A BRADFORD on Avon man has been banned from driving for 17 months after he was convicted of driving his Mercedes Benz C220 while more than twice the alcohol limit on the Golden Valley Bypass near Cheltenham.

Mark Laycock, 54, of Avon Close, was stopped by police at 1am on May 4, when officers saw him "accelerate rapidly" away from the Arle Court roundabout, prosecutor Jeremy Oliver told Cheltenham Magistrates court.

Having provided a positive test on the roadside, Laycock, was taken to the police station where he provided a reading of 89mg of alcohol in 100ml of breath – the limit is 35mg.

"The officer caused him to stop on the slip road to the M5. He smelt of alcohol and seemed unsteady on his feet," Mr Oliver said.

Mr Oliver confirmed that there were "no aggravating features and there are no previous convictions recorded against him".

Defending, Matthew Harbinson asked the court to read a character reference that had been provided by a friend who had accompanied Laycock to Court.

"I'm very grateful you've taken the time to read it, as it relates to his personal circumstances. This is not just a man of good character, but a man of 'positive' good character'," Mr Harbinson said.

"There are three children under his sole care, by order of the court. He runs a care home business as his sole source of income. He is habitually resident in Bradford on Avon, however he has a partner in Cheltenham that he visits. He had visited her and spent the night out with her, before heading back to his home. "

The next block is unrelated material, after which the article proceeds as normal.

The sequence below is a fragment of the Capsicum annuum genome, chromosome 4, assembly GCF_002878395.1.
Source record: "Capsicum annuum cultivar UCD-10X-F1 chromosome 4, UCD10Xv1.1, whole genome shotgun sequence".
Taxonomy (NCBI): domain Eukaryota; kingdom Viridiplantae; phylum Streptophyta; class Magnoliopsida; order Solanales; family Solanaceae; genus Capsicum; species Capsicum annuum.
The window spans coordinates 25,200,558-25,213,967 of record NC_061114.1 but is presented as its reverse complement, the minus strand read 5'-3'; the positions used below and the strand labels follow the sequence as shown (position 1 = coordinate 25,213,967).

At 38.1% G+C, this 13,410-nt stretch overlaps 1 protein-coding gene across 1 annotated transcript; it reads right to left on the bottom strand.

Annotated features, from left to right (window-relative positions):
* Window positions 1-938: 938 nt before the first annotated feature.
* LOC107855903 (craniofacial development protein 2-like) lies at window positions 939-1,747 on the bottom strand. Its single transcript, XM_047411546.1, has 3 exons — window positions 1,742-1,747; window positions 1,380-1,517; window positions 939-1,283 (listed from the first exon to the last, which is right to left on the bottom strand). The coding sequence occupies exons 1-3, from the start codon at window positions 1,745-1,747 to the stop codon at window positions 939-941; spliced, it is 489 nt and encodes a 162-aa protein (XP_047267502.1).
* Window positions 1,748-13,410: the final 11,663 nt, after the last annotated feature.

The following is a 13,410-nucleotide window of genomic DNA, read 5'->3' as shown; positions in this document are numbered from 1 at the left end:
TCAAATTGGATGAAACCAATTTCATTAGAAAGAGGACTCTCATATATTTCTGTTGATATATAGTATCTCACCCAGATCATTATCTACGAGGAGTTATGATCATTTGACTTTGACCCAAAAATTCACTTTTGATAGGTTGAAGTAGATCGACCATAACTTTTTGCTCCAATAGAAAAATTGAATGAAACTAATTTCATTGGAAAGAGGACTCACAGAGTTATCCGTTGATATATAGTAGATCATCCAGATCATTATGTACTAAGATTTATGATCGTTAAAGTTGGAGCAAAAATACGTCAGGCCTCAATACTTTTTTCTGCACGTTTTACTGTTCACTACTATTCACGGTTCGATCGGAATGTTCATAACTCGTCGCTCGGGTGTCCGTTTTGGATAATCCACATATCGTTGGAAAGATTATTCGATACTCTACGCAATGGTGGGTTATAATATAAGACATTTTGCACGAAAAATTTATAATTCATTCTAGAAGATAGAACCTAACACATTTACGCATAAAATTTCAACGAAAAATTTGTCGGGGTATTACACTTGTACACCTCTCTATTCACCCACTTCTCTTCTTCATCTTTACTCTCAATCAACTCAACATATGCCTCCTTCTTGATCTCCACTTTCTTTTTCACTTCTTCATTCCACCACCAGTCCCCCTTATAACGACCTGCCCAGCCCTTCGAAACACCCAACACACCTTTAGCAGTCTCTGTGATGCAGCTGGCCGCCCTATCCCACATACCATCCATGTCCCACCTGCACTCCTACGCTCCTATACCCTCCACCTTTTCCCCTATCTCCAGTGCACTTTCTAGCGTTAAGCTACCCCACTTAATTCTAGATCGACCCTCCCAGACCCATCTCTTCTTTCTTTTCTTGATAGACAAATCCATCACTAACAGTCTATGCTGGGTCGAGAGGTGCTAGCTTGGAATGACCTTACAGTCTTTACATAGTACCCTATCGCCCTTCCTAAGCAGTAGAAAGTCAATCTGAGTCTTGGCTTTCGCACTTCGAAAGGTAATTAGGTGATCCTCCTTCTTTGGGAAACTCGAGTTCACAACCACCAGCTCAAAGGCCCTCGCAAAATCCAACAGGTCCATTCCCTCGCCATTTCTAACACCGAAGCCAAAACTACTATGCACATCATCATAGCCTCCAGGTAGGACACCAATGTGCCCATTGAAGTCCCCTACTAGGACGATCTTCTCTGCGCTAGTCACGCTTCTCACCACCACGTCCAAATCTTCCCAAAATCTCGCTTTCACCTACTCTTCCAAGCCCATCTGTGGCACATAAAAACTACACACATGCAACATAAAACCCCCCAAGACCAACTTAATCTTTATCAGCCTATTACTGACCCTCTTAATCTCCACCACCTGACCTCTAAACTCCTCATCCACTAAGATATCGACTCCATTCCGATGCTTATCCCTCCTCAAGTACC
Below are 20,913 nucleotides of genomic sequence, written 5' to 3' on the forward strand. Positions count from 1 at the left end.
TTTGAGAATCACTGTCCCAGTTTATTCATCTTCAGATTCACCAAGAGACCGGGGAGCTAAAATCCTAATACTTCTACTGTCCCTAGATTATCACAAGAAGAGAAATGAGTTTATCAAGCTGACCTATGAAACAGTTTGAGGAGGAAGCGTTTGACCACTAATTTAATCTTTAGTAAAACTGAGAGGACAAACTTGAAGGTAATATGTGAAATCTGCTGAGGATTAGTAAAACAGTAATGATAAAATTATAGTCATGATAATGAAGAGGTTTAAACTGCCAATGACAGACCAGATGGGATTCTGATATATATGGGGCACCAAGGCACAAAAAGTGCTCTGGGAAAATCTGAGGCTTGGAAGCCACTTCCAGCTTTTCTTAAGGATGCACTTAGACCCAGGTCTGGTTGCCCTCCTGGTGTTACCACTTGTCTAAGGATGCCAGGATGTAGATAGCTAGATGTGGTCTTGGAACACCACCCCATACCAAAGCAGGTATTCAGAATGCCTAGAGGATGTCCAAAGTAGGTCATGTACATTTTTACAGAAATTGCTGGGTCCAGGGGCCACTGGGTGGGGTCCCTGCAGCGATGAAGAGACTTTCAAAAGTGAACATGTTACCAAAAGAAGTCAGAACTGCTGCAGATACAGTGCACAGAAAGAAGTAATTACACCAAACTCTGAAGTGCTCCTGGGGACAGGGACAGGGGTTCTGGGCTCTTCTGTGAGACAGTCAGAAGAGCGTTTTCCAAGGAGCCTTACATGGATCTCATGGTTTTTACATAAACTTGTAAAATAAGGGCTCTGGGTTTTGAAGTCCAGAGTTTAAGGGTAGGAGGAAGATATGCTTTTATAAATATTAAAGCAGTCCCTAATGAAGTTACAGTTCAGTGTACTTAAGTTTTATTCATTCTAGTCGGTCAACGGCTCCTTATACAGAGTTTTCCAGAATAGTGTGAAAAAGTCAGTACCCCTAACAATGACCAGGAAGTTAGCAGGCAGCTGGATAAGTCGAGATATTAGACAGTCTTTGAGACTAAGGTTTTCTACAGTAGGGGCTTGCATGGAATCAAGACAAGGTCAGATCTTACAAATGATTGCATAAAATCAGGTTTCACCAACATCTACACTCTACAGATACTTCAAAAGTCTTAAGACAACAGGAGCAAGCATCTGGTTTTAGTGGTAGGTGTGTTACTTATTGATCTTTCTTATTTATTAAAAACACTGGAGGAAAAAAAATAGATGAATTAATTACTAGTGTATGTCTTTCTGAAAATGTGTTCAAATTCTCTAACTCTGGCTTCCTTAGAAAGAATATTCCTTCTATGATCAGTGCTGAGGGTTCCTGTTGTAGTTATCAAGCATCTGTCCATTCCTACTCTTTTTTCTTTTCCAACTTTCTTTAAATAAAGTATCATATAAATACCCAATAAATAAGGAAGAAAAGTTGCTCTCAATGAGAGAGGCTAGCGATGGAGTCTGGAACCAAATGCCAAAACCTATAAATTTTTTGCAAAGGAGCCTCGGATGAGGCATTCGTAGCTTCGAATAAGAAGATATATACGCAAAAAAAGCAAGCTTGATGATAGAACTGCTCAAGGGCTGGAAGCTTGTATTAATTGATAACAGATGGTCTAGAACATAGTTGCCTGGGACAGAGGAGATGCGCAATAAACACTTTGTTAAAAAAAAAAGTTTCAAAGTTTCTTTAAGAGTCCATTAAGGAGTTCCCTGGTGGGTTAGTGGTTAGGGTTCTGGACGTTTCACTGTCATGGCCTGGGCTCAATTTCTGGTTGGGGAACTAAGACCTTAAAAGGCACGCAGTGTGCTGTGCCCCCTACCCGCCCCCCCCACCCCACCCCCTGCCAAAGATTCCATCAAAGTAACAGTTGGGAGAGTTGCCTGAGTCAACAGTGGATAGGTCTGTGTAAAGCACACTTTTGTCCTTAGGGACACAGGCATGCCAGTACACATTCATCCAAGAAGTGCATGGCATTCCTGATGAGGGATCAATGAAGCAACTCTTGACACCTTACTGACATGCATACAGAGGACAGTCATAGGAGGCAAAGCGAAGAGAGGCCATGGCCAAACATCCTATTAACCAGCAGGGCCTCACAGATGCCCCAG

Mr Harbinson went onto explain some of the difficulties the inevitable disqualification would entail for Laycock.

"The family are in the process of moving house to a rural location, and whilst there are school buses, as a father of three this ban will have an effect. He has executed a serious error of judgement by getting behind the wheel.

"There is no suggestion of a poor standard of driving, and accelerating rapidly in a performance car onto a dual carriageway is not poor driving. Maybe there was something else on the officer's mind, or maybe he had a quota to fill.

"My client is not seeking to advance any excuses. However everything about him flies in the face of what he has done. I ask you to consider the lowest possible disqualification in the bracket."

Chair of the Bench, Jennifer West, said: "We have read the reference, and listened carefully. It was more than twice the limit, but in all the circumstances we are prepared to come down in the disqualification bracket."

Laycock was also ordered to pay fines, court costs and surcharges totalling £910.